The Whys of a University of Education in Kwara, by Rafiu Ajakaye
In one of his many writings on leadership which he titled ‘Six Studies in World Strategy’, America’s all-time diplomatic czar and statesman Henry Kissinger said ‘leaders think and act at the intersection of two axes: the first, between the past and the future; the second, between the abiding values and aspirations of those they lead. Their first challenge is analysis, which begins with a realistic assessment of their society based on its history, mores, and capacities. Then they must balance what they know, which is necessarily drawn from the past, with what they intuit about the future, which is inherently conjectural and uncertain. It is this intuitive grasp of direction that enables leaders to set objectives and lay down a strategy’.
The above was what came to my mind as Governor AbdulRahman AbdulRazaq set the ball rolling for Kwara to own a state university of education — for a start. It is interesting to note that the report of the transition implementation committee (in 2019) that gave the Governor some preliminary insights into the whats, the hows, and the wheres of the state had specifically mentioned a need for Kwara to own one.
A few persons have asked why Kwara should have a university of education. A few others have scoffed at the initiative. What I observe is that most of the critics appear to not know what the issues are.
At this moment in history, our colleges of education in Nigeria are grasping for breath. Many of them hang on government’s subventions and bailouts, such as were again recently approved for our Colleges in Kwara to offset their salaries. In response to some of the challenges that colleges of education now face nationwide, President Bola Ahmed Tinubu recently signed Federal Colleges of Education Act 2023, which, among other things, empowers Federal Colleges of Education to run NCE and related degree programmes concurrently. The Act, which repealed the one of 2004, states its objectives to include provision of legal basis for the award of diplomas and degrees and give the Colleges the powers to expand the scope of the curriculum of the Colleges to degree-awarding institutions.
Stakeholders in the colleges of education call it dual mode, and have hailed the President for assenting to the bill. At an audience with them on August 21, 2023, the leadership of the Joint Academic Staff Unions in Tertiary Institutions (JASUTI) appealed to the state government to domesticate the Federal Colleges of Education Act in Kwara State. Another request of JASUTI on that day — and always — is for the government to convert one of the COED to a university of education. When the government set up visitation panels to the three COED in Kwara State, their terms of reference included to examine and recommend how the state can draw inspirations from the new College of Education Act 2023.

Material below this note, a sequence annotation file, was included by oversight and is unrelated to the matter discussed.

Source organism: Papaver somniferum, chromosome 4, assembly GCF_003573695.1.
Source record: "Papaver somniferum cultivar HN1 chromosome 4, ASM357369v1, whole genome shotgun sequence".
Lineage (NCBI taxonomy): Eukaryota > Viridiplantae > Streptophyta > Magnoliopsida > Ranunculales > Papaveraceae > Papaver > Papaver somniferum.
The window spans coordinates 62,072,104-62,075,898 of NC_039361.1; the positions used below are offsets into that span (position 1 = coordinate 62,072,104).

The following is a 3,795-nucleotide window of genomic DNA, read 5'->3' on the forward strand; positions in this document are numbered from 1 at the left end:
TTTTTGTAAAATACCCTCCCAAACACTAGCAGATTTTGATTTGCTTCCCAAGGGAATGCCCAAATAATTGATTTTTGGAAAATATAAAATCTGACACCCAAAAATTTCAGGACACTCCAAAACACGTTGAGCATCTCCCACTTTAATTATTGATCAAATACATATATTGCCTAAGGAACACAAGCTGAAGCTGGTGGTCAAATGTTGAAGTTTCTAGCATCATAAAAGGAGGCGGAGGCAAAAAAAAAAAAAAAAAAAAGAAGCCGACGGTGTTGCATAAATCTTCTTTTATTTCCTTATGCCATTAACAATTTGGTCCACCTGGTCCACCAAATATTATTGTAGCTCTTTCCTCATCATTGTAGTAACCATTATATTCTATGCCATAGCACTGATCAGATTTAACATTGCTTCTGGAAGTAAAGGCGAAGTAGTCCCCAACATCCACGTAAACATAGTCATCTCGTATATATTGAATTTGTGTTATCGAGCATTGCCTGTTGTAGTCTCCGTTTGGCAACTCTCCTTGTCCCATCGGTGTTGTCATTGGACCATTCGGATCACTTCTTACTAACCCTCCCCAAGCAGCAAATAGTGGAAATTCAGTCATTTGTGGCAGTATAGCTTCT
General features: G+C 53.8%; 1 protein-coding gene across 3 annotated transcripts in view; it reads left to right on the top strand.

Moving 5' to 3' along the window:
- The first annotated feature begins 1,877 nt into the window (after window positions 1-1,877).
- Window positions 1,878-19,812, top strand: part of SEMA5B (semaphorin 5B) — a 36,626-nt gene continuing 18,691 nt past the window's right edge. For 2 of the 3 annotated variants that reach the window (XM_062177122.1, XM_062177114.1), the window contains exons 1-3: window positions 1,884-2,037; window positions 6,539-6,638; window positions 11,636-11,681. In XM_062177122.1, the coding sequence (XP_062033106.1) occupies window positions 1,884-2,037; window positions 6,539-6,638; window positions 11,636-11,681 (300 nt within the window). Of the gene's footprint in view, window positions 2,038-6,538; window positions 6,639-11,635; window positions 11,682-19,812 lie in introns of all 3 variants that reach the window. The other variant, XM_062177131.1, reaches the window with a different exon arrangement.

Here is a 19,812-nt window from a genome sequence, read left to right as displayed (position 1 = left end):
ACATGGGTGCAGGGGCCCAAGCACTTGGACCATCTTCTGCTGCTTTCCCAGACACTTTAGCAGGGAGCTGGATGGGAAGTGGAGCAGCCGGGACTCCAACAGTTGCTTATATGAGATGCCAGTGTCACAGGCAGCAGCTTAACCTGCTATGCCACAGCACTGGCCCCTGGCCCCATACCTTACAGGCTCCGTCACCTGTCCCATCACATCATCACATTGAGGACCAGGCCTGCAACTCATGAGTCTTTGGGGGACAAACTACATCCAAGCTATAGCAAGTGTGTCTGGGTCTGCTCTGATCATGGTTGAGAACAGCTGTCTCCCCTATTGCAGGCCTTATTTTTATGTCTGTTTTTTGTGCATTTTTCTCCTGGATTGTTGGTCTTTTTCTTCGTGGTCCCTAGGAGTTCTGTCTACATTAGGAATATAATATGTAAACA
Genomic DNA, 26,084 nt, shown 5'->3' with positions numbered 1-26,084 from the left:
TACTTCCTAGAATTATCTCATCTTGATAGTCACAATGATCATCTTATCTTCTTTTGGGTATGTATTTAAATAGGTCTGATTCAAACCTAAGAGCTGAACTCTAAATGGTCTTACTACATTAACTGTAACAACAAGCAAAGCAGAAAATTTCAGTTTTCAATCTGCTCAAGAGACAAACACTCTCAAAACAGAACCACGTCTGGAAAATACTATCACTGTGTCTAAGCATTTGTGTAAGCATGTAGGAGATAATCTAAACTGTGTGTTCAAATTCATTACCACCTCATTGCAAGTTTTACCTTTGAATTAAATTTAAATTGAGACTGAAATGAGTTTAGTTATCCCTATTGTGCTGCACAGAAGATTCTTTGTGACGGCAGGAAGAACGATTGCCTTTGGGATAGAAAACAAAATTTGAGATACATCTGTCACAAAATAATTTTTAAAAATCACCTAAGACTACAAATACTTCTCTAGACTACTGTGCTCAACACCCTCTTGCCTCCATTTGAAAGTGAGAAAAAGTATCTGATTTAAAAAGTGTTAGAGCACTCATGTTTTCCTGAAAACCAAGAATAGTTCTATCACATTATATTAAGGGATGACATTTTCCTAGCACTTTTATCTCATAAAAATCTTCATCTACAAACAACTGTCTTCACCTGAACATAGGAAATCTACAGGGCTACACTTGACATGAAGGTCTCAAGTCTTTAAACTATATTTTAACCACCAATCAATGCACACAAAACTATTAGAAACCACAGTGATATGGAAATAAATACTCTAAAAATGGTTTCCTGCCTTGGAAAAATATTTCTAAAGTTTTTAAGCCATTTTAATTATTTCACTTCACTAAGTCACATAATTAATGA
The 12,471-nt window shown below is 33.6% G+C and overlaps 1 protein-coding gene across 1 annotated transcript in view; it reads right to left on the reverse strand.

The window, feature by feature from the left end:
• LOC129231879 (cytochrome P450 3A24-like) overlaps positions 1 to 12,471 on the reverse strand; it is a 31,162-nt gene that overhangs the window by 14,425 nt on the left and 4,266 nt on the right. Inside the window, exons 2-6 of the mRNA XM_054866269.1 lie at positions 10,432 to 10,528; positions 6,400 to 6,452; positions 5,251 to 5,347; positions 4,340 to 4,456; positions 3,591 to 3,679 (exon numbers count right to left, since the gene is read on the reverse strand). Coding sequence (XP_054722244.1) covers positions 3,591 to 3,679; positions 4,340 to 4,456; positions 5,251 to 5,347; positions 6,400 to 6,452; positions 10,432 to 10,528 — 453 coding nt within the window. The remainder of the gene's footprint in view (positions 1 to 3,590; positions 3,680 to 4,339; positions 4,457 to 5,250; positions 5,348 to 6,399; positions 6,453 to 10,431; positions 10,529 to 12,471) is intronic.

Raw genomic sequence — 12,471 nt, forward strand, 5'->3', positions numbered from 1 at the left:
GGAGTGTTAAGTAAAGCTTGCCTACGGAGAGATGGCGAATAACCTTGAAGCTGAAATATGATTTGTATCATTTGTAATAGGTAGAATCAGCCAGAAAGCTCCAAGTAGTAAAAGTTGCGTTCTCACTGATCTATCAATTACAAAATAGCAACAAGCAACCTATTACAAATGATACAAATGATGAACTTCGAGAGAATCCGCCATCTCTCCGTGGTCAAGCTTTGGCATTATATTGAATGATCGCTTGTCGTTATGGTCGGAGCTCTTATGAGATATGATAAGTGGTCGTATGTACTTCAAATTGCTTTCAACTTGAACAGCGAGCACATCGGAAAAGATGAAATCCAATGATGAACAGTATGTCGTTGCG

Colleges of Education were, to an extent, the successor institutions to the old Teachers’ College or Training Institute. But times have changed. Enrollment in the colleges has dropped drastically. For instance, as of November 2, 2023, the total number of students at the College of Education Ilorin is 2,751, which is hardly a fraction of Year One students in some universities. Ironically, the staff strength of the same college stands at 604, more than half of them being non-academic. Of the 604, the academic staff are just 163, representing a paltry 26.9% of the people on the payroll.
Reforms are inevitable, and the setting up of the visitation panels is the first step. The public should note that the early years of the administration were spent stabilising these colleges following several months of crises, which the new administration had since resolved.
Despite resolving the crises that spanned different periods of the former administration through 2019, the colleges remain at a critical intersection of history as the pressure for reforms and modernisation mounts. Many of them, especially CoED Ilorin and Oro, are now affiliated to some universities within and outside of Kwara State. It is a survival strategy, not something they willingly do. The affiliation offers their students an opportunity to upgrade their NCE to a university degree. This is a money-spinning initiative by the benefiting university at the expense of the Colleges. All the colleges benefit in this arrangement is to keep their NCE students.
On top of this is the persisting infrastructural deficits and lack of enough access to research grants now worsened by a new federal government policy that pegs the slots that Colleges of Education have in the Tertiary Education Trust (TETFUND).
Hunkering down for reforms that accommodate the current economic situation, the administration has decided, for a start, to make one of the three COED a university of education and the mechanisms for doing that have been set in motion with the committee led by Prof. Shuaib Oba Abdulraheem. That way, new and expectedly more enrollees are coming in either for double honours degrees, diplomas, or the traditional NCE. With more students come more revenues and the colleges (and their alumni) are saved the dishonour of dying off. The schools would no longer need affiliations to some other universities to keep their NCE students. And the colleges (now university) will have a stronger footing in the club of TETFUND beneficiaries for research grants and infrastructural development.
Methinks the burden of initial investments that would naturally be made will pale into insignificance when the hard work and the ingenuity of the government bear great fruits for all.
•Rafiu Ajakaye is Chief Press Secretary to the Governor of Kwara State